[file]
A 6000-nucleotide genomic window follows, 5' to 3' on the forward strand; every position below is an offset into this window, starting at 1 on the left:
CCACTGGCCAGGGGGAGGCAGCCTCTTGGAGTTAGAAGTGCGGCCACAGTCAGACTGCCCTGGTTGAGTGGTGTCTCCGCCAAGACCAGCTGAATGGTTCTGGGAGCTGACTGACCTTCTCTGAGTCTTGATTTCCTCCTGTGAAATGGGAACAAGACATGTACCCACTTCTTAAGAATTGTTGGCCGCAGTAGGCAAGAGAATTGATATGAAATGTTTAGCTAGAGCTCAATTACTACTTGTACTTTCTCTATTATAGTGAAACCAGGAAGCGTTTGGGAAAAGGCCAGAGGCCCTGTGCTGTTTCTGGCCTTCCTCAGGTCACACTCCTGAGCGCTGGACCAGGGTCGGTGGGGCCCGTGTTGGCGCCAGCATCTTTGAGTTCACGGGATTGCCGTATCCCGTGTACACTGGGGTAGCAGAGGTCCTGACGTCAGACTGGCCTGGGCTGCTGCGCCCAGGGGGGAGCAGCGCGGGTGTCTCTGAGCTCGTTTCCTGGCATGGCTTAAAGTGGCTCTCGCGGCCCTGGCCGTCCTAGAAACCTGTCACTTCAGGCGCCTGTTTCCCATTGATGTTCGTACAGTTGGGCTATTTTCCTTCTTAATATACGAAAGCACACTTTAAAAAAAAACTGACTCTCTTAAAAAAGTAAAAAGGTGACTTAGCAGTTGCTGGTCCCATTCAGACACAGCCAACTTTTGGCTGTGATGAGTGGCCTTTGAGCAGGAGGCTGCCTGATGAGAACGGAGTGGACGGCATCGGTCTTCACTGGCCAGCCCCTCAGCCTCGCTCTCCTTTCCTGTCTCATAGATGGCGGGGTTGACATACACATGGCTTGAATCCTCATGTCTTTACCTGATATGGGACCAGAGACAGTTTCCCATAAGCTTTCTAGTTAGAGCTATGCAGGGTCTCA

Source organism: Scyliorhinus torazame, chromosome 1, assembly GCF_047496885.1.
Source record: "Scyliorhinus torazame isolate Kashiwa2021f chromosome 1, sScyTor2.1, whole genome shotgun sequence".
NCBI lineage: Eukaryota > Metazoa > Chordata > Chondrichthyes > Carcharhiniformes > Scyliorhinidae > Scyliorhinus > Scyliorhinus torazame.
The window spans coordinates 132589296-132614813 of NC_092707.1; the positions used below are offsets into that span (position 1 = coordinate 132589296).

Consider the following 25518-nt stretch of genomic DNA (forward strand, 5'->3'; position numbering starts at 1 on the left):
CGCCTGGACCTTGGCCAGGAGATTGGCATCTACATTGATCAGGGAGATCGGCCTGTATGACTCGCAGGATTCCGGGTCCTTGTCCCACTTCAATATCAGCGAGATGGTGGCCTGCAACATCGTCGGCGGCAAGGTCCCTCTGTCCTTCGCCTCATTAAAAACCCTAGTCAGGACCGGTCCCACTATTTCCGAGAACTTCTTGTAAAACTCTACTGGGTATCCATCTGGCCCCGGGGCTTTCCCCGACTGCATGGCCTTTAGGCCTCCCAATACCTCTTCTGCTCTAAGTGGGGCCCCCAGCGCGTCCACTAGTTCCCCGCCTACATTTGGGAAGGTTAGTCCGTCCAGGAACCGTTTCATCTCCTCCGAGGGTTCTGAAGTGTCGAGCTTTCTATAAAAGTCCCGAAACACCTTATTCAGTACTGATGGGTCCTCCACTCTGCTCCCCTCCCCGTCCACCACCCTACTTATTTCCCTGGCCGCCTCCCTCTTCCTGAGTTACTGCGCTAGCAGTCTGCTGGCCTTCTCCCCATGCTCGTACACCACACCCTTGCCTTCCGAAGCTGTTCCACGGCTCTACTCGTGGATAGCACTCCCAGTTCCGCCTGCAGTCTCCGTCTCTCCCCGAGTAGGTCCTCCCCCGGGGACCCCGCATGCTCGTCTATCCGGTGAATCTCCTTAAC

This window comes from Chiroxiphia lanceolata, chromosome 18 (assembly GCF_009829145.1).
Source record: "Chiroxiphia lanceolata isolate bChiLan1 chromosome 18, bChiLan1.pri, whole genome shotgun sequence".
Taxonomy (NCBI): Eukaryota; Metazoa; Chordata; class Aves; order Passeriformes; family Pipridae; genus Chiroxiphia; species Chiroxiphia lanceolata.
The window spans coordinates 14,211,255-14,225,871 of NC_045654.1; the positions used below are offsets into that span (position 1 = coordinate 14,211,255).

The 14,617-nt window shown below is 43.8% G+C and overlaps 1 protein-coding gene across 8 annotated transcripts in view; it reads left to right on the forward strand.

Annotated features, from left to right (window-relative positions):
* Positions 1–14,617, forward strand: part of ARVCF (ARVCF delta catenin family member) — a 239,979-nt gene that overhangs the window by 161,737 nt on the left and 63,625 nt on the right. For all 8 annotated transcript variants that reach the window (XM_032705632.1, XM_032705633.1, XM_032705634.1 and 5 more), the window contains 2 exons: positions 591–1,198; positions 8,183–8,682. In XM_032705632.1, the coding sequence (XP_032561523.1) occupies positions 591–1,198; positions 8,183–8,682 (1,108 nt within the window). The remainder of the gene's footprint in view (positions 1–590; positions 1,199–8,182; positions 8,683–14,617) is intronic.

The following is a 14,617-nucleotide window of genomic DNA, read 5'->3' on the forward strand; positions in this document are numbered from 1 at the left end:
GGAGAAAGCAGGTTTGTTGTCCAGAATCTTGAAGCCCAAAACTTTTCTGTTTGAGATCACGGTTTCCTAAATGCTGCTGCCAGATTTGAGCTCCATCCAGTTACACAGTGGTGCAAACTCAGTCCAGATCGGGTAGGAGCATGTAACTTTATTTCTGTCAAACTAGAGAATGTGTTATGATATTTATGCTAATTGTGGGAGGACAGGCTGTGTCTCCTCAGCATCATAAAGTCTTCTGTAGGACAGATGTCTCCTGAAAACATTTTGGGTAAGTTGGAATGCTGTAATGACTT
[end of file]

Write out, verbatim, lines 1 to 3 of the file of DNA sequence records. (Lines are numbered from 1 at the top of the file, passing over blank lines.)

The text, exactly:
A 6000-nucleotide genomic window follows, 5' to 3' on the forward strand; every position below is an offset into this window, starting at 1 on the left:
CCACTGGCCAGGGGGAGGCAGCCTCTTGGAGTTAGAAGTGCGGCCACAGTCAGACTGCCCTGGTTGAGTGGTGTCTCCGCCAAGACCAGCTGAATGGTTCTGGGAGCTGACTGACCTTCTCTGAGTCTTGATTTCCTCCTGTGAAATGGGAACAAGACATGTACCCACTTCTTAAGAATTGTTGGCCGCAGTAGGCAAGAGAATTGATATGAAATGTTTAGCTAGAGCTCAATTACTACTTGTACTTTCTCTATTATAGTGAAACCAGGAAGCGTTTGGGAAAAGGCCAGAGGCCCTGTGCTGTTTCTGGCCTTCCTCAGGTCACACTCCTGAGCGCTGGACCAGGGTCGGTGGGGCCCGTGTTGGCGCCAGCATCTTTGAGTTCACGGGATTGCCGTATCCCGTGTACACTGGGGTAGCAGAGGTCCTGACGTCAGACTGGCCTGGGCTGCTGCGCCCAGGGGGGAGCAGCGCGGGTGTCTCTGAGCTCGTTTCCTGGCATGGCTTAAAGTGGCTCTCGCGGCCCTGGCCGTCCTAGAAACCTGTCACTTCAGGCGCCTGTTTCCCATTGATGTTCGTACAGTTGGGCTATTTTCCTTCTTAATATACGAAAGCACACTTTAAAAAAAAACTGACTCTCTTAAAAAAGTAAAAAGGTGACTTAGCAGTTGCTGGTCCCATTCAGACACAGCCAACTTTTGGCTGTGATGAGTGGCCTTTGAGCAGGAGGCTGCCTGATGAGAACGGAGTGGACGGCATCGGTCTTCACTGGCCAGCCCCTCAGCCTCGCTCTCCTTTCCTGTCTCATAGATGGCGGGGTTGACATACACATGGCTTGAATCCTCATGTCTTTACCTGATATGGGACCAGAGACAGTTTCCCATAAGCTTTCTAGTTAGAGCTATGCAGGGTCTCA

Source organism: Scyliorhinus torazame, chromosome 1, assembly GCF_047496885.1.